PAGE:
A few weeks ago I was invited by Dishcrawl to check out its A Taste of Vancouver’s West End tour. Suggested by its name, it was a tour of four restaurants on the West End of downtown Vancouver, along Robson Street. Throughout the evening, we stopped by each restaurant and tried a trio of dishes. We didn’t know the list of restaurants ahead of time, only to be given a meet-up location and be ready to be surprised.
And so we met up at our first stop, Ap Gu Jung Korean Cuisine. Did you know how many Korean restaurants are in that area? A lot! Finally I spotted the place and met up with our host Jennifer.
Ap Gu Jung Korean (1642 Robson Street)
Each of us was given a tasting plate of some of the more popular Korean dishes: Beef BBQ (bulgogi), Pork on Fire (spicy pork), Seafood Pancake, Kimchi Pancake and Chicken Skewer.
The Beef BBQ was well-marinated with nice flavours, and was not overcooked. The Pork on Fire had some heat to it! It’s probably one of the spiciest pork BBQ I’ve had at a Korean restaurant. Seafood Pancake was good, crispy on the outside with lots of seafood in the batter (mostly squid, though, as expected). That being said, I liked that they carry more than just the typical seafood pancake — the Kimchi Pancake was not really spicy but you can taste the hint of sourness from the pickled cabbage. The Chicken Skewer felt a little bit out of place because it didn’t really say Korean to me.
The restaurant offers a variety of side dishes to go with our meal. They’re also very accommodating and offered substitutes to those who have dietary restrictions or allergies. I heard that our tasting plate was only item #1 of the trio that was promised at each location. What a generous host! Unfortunately we ran out of time so we missed out on the opportunity to try more dishes. But that was plenty of food to whet our appetite for the remaining stops.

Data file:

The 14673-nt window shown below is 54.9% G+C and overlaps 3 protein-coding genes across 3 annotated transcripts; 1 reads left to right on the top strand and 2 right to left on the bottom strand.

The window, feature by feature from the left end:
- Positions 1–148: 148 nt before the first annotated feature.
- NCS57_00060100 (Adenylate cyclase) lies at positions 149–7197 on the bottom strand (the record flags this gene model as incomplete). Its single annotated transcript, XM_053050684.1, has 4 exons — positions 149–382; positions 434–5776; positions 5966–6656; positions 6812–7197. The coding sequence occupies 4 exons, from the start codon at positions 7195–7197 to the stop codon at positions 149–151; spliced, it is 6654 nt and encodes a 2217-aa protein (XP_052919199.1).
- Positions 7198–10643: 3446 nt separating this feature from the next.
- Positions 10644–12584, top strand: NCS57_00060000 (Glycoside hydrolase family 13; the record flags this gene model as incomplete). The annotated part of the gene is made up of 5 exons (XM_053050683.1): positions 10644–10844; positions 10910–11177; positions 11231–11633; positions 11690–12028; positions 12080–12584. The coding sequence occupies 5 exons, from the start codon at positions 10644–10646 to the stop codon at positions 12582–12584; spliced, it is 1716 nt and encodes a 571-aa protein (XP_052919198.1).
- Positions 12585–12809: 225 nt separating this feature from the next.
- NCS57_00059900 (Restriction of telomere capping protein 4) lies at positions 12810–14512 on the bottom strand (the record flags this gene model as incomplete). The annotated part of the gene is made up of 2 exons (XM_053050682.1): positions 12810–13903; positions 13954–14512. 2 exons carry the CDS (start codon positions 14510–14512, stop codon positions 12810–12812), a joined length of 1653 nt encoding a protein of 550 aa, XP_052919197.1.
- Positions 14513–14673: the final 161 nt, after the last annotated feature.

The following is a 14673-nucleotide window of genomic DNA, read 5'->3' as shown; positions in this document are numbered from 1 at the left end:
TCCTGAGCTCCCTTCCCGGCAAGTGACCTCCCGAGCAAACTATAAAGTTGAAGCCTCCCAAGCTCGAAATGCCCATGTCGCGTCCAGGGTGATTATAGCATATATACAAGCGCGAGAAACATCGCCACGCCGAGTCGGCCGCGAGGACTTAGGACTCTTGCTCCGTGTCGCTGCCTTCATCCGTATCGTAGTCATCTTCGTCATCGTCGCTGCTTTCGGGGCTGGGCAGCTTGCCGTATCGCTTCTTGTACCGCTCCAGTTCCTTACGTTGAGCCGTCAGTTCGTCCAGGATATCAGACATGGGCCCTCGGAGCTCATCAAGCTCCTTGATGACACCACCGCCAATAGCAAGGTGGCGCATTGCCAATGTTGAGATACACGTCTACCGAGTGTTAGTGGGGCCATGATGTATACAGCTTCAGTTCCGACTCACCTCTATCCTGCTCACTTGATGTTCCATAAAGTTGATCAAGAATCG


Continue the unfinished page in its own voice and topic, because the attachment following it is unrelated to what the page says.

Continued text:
So we headed east to our next location, only to stop just few stores over, in front of the Robson Public Market. Wait, there’s food at this public market? I thought they only sell suitcases here!
Hida Takayama Ramen (203 – 1610 Robson Street)
Yes, there is a food court inside this public market. We took a seat in front of the Ramen shop, Hida Takayama Ramen. According to the owner Mr. Asaoka, their broth is chicken-based, simmered for 3 days to create the depth of flavours – not with the use of MSG. Their noodles are also made in-house, authentic to the mountainous Hida Takayama region.
At each table of five, we shared three bowls of ramen. The noodles and chashu (sliced pork) are essentially the same; the differences are in the broth. First, the Hida Chuka Ramen is the traditional shoyu (soy sauce) ramen. The noodles were much thinner than other ramen places, but they have a nice chew to it. The broth had a nice soy sauce flavour yet light — it’s a broth that I can drink without having the need to down a big cup of water afterwards. The pork came from barley-fed pigs; it’s lean yet tender.
The White Sesame Ramen, according to Mr. Asaoka, is much preferred by their Asian customers. It has a much thicker, creamier broth thanks to the addition of white sesame paste. It tasted like goma-ae in ramen form.
The Sweet and Spicy Ramen, on the other hand, is apparently favoured by Caucasian/non-Asian customers. I couldn’t pinpoint the ingredients behind the sweet and spicy flavours; it’s not a familiar taste in Japanese food (not for me anyway), but it was good. Spicier than what I expected from Japanese food. The sliced pickled ginger added an extra layer of sweetness yet gingery flavour to the broth. To be honest, I actually liked this one more than the white sesame ramen.
Overall the three bowls of ramen were good and they are priced reasonably too, so I was quite surprised to see the low rating on Urbanspoon.
Two more restaurants to go! Check back tomorrow for Part 2 of the Dishcrawl West End adventure!